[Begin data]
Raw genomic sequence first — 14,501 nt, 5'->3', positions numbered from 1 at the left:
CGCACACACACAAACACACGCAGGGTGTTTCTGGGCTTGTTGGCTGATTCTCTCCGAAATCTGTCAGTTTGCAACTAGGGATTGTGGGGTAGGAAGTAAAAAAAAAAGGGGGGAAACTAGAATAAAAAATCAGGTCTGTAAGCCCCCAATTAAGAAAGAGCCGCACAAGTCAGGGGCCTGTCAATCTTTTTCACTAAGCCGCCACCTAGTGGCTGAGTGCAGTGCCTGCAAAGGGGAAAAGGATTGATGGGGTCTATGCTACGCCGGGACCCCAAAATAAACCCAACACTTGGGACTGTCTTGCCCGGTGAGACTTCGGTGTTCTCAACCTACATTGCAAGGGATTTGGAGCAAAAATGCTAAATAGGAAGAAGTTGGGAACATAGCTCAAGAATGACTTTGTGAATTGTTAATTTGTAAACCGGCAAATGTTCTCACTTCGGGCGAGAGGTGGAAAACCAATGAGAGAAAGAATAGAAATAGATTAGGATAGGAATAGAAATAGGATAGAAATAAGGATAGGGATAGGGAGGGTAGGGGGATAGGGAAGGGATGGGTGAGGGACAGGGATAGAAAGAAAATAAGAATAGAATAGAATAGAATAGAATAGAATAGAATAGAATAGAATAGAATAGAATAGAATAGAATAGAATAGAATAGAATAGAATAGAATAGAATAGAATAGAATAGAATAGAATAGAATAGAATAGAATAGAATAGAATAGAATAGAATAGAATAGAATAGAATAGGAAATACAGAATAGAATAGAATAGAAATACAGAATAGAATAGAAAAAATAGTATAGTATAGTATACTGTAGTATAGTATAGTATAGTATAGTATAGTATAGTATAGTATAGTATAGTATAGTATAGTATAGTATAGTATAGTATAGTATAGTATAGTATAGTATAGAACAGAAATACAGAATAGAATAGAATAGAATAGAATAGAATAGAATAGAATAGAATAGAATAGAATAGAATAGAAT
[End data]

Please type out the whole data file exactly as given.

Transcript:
Raw genomic sequence first — 14,501 nt, 5'->3', positions numbered from 1 at the left:
CGCACACACACAAACACACGCAGGGTGTTTCTGGGCTTGTTGGCTGATTCTCTCCGAAATCTGTCAGTTTGCAACTAGGGATTGTGGGGTAGGAAGTAAAAAAAAAAGGGGGGAAACTAGAATAAAAAATCAGGTCTGTAAGCCCCCAATTAAGAAAGAGCCGCACAAGTCAGGGGCCTGTCAATCTTTTTCACTAAGCCGCCACCTAGTGGCTGAGTGCAGTGCCTGCAAAGGGGAAAAGGATTGATGGGGTCTATGCTACGCCGGGACCCCAAAATAAACCCAACACTTGGGACTGTCTTGCCCGGTGAGACTTCGGTGTTCTCAACCTACATTGCAAGGGATTTGGAGCAAAAATGCTAAATAGGAAGAAGTTGGGAACATAGCTCAAGAATGACTTTGTGAATTGTTAATTTGTAAACCGGCAAATGTTCTCACTTCGGGCGAGAGGTGGAAAACCAATGAGAGAAAGAATAGAAATAGATTAGGATAGGAATAGAAATAGGATAGAAATAAGGATAGGGATAGGGAGGGTAGGGGGATAGGGAAGGGATGGGTGAGGGACAGGGATAGAAAGAAAATAAGAATAGAATAGAATAGAATAGAATAGAATAGAATAGAATAGAATAGAATAGAATAGAATAGAATAGAATAGAATAGAATAGAATAGAATAGAATAGAATAGAATAGAATAGAATAGAATAGAATAGAATAGAATAGAATAGAATAGAATAGAATAGAATAGAATAGGAAATACAGAATAGAATAGAATAGAAATACAGAATAGAATAGAAAAAATAGTATAGTATAGTATACTGTAGTATAGTATAGTATAGTATAGTATAGTATAGTATAGTATAGTATAGTATAGTATAGTATAGTATAGTATAGTATAGTATAGTATAGTATAGTATAGAACAGAAATACAGAATAGAATAGAATAGAATAGAATAGAATAGAATAGAATAGAATAGAATAGAATAGAATAGAAT